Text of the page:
Although potentially useful anti-cancer effects of statins in vitro against oesophageal cancer cells and non-malignant Barrett’s oesophageal cells have been documented, consistent with the clinical observations, some of these studies have been criticised for using what were clearly supraphysiological statin concentrations . In this current study, we specifically used atorvastatin concentrations that can be achieved with standard dosing regimens [48, 49]. The inhibitory effects of atorvastatin demonstrated in this study were clearly less than those obtained with the more specific experimental tools to inhibit Akt and small GTP-binding proteins (such as the dominant-negative constructs and prenylation inhibitors). This presumably reflects the less than total inhibition of the mevalonate pathway possible with pharmacologically feasible statin levels: even then this atorvastatin concentration is well over the IC50 for HMG-CoA-reductase (15.2 nM . Higher degrees of apoptosis and inhibition of proliferation have been achieved using considerably higher concentrations of statins (up to 50 μm) [41, 42]. The specificity of the pharmacological effects and clinical relevance of these effects are open to question.
Recently, alternative methods of inhibition of small GTPase signalling by statins have been described: atorvastatin and pitavastatin inhibited Rac signalling by enhancing degradation of Rac in a prenylation-independent manner . In our current study, the effects of atorvastatin were reversed by mevalonate favouring a prenylation-dependant pathway.
The effects of statins in potentially preventing the development or progression of OAC in vivo are undoubtedly complex, but our current data suggest that direct effects at the level of the oesophageal epithelial cells may be involved. Although the experimental cell-line studies implicating leptin signalling, GTPases and the ameliorating effect of statins [29, 53] are all consistent with the epidemiological and clinical studies [43, 54,55,56], these particular pathways have not been examined as yet in the animal models of Barrett’s carcinogenesis .
Similarly, the mechanisms linking obesity and the development of OAC are complex. Direct effects of adipose tissue mediators such as leptin are but one of the likely factors including lifestyle, environment and disruption of the anti-reflux barrier [5, 6]. However, our studies further confirm that leptin can have important pro-neoplastic effects directly on the oesophageal glandular epithelium. The protein kinase Akt has an essential role in these leptin-mediated effects and the small GTP-binding proteins Ras, Rho and cdc42 are involved in regulation Akt activity. Further studies examining the pharmacological modulation of Akt in oesophageal neoplasia and pre-neoplasia are warranted. Statins, in this case atorvastatin, by affecting GTP-binding protein prenylation and activation can reduce Akt activation and the potential role of statins to prevent OAC should be explored further.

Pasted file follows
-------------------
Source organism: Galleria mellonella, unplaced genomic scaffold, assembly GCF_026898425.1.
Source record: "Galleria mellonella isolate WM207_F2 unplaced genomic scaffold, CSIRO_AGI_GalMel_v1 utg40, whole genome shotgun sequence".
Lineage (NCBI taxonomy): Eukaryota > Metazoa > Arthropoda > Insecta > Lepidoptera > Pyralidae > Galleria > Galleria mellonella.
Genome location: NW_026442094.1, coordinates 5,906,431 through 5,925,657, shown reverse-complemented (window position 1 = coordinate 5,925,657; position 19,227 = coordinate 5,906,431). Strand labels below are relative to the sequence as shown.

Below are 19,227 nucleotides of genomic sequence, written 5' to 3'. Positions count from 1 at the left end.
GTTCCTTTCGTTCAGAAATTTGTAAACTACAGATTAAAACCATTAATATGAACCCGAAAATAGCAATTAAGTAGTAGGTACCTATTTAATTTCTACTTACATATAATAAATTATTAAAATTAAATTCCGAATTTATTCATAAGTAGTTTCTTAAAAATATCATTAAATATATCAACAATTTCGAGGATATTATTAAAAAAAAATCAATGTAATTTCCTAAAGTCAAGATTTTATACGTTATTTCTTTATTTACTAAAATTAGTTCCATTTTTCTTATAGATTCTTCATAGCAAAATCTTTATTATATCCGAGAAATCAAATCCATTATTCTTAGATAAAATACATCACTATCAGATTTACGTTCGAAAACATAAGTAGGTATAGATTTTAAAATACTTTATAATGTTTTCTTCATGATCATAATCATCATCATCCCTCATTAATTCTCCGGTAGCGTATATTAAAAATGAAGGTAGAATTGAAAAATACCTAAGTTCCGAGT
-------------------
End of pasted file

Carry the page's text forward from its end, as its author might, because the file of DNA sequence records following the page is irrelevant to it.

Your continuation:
Data archiving is not mandated but data will be made available on reasonable request.
Enzyme-linked immunoabsorbant assay
Nuclear factor kappa B
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This works was funded by grants from Big C Cancer Charity, Mason Medical Research Foundation, The Peel Medical Research Trust and The Norfolk and Norwich University Hospital Inflammatory Bowel Disease Research Fund (No. E33). The funders had no involvement in the experimental design or interpretation and no involvement in the manuscript preparation or submission.
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Beales, I.L.P., Ogunwobi, O.O. Leptin activates Akt in oesophageal cancer cells via multiple atorvastatin-sensitive small GTPases. Mol Cell Biochem 476, 2307–2316 (2021). https://doi.org/10.1007/s11010-021-04067-8
- Barrett’s oesophagus
- Hydroxymethyl-CoA reductase inhibitor
- Monomeric GTP-binding proteins